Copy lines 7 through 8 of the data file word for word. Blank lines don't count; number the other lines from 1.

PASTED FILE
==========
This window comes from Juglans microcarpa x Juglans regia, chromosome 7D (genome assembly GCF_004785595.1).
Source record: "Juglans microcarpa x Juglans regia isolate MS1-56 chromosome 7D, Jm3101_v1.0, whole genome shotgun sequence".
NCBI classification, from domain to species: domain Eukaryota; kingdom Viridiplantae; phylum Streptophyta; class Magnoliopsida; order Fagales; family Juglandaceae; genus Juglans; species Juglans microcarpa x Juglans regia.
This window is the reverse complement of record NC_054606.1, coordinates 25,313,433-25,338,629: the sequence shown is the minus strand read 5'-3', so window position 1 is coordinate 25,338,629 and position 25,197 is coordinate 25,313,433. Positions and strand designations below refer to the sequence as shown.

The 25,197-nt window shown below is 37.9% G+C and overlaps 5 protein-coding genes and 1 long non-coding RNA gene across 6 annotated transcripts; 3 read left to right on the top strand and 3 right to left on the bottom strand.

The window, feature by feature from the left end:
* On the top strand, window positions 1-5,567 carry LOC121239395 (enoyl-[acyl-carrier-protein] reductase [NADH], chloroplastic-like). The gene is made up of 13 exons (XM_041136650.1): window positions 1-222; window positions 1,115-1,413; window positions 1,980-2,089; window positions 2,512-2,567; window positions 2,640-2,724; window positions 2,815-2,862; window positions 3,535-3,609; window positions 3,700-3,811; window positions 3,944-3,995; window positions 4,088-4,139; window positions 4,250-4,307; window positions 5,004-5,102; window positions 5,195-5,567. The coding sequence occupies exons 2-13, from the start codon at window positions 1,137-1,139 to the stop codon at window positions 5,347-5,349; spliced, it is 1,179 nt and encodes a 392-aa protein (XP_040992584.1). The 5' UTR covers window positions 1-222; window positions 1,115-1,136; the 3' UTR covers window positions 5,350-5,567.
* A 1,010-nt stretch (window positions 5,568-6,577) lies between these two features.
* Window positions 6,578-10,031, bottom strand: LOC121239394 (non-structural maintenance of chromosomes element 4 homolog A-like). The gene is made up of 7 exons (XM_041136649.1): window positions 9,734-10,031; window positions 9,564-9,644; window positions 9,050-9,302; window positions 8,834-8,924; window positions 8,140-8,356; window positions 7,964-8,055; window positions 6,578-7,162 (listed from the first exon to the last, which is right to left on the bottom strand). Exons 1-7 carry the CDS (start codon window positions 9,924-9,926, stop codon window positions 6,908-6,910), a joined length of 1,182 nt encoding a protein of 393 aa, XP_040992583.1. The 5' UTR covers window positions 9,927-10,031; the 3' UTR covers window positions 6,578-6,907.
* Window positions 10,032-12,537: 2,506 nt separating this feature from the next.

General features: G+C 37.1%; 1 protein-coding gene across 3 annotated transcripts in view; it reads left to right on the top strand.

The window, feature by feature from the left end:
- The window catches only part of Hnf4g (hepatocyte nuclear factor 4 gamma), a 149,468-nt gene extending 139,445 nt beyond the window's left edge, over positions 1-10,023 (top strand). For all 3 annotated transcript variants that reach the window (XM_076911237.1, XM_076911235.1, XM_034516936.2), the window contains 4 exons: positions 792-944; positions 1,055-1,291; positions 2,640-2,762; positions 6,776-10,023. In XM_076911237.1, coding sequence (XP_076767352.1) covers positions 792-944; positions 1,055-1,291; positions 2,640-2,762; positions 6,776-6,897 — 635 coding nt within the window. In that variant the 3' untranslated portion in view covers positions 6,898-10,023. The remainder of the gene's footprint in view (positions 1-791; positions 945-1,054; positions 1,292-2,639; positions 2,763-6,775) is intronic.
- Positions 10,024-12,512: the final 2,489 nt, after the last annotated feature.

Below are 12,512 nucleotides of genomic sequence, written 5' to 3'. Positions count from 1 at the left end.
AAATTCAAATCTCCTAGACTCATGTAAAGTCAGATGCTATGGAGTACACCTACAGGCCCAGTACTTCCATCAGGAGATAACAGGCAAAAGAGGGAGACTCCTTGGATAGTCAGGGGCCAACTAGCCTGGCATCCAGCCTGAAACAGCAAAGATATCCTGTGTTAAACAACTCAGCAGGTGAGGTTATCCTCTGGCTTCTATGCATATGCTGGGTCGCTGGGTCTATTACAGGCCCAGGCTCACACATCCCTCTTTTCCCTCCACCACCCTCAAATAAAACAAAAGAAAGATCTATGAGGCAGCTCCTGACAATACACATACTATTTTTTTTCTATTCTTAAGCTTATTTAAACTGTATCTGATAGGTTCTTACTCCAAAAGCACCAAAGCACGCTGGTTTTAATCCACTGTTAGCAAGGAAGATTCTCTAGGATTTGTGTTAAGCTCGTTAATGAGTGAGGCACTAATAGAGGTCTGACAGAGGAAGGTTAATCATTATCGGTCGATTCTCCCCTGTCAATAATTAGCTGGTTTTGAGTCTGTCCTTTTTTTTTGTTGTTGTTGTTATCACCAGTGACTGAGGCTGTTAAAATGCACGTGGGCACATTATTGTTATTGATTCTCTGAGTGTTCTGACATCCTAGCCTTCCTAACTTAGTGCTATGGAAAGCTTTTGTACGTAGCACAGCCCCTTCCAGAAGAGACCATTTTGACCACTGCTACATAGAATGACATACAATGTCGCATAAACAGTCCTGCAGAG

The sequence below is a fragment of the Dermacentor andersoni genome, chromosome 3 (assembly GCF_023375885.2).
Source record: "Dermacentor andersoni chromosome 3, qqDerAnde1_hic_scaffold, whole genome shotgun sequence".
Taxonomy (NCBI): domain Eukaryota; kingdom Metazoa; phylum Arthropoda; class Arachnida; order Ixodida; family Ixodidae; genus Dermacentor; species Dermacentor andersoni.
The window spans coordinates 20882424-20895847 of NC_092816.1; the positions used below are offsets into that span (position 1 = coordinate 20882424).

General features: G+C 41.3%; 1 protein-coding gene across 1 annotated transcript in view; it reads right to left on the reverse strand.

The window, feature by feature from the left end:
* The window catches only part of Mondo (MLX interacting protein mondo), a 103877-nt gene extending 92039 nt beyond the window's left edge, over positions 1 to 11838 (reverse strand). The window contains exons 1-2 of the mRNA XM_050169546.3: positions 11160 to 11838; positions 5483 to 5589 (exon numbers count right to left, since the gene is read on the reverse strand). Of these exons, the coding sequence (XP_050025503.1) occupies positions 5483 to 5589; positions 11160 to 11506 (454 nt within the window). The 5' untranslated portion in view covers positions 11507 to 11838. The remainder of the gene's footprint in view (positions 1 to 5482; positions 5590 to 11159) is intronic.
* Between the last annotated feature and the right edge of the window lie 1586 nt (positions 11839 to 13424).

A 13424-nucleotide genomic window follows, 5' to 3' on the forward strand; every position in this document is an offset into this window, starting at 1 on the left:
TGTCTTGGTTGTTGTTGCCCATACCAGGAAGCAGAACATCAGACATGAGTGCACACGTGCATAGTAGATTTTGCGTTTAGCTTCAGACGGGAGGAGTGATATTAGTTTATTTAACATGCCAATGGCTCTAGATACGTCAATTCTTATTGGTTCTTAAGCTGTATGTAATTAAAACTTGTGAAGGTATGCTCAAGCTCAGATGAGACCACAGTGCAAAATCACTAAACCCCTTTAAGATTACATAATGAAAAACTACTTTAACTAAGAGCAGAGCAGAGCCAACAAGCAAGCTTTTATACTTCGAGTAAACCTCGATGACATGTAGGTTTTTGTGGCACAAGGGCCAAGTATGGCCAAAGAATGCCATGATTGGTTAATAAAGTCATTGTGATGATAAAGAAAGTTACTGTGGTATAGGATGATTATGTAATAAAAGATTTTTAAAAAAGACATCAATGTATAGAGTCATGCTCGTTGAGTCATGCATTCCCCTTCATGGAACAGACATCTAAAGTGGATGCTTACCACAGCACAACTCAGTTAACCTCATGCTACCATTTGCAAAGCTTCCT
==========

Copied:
* On the top strand, window positions 1-5,567 carry LOC121239395 (enoyl-[acyl-carrier-protein] reductase [NADH], chloroplastic-like). The gene is made up of 13 exons (XM_041136650.1): window positions 1-222; window positions 1,115-1,413; window positions 1,980-2,089; window positions 2,512-2,567; window positions 2,640-2,724; window positions 2,815-2,862; window positions 3,535-3,609; window positions 3,700-3,811; window positions 3,944-3,995; window positions 4,088-4,139; window positions 4,250-4,307; window positions 5,004-5,102; window positions 5,195-5,567. The coding sequence occupies exons 2-13, from the start codon at window positions 1,137-1,139 to the stop codon at window positions 5,347-5,349; spliced, it is 1,179 nt and encodes a 392-aa protein (XP_040992584.1). The 5' UTR covers window positions 1-222; window positions 1,115-1,136; the 3' UTR covers window positions 5,350-5,567.
* A 1,010-nt stretch (window positions 5,568-6,577) lies between these two features.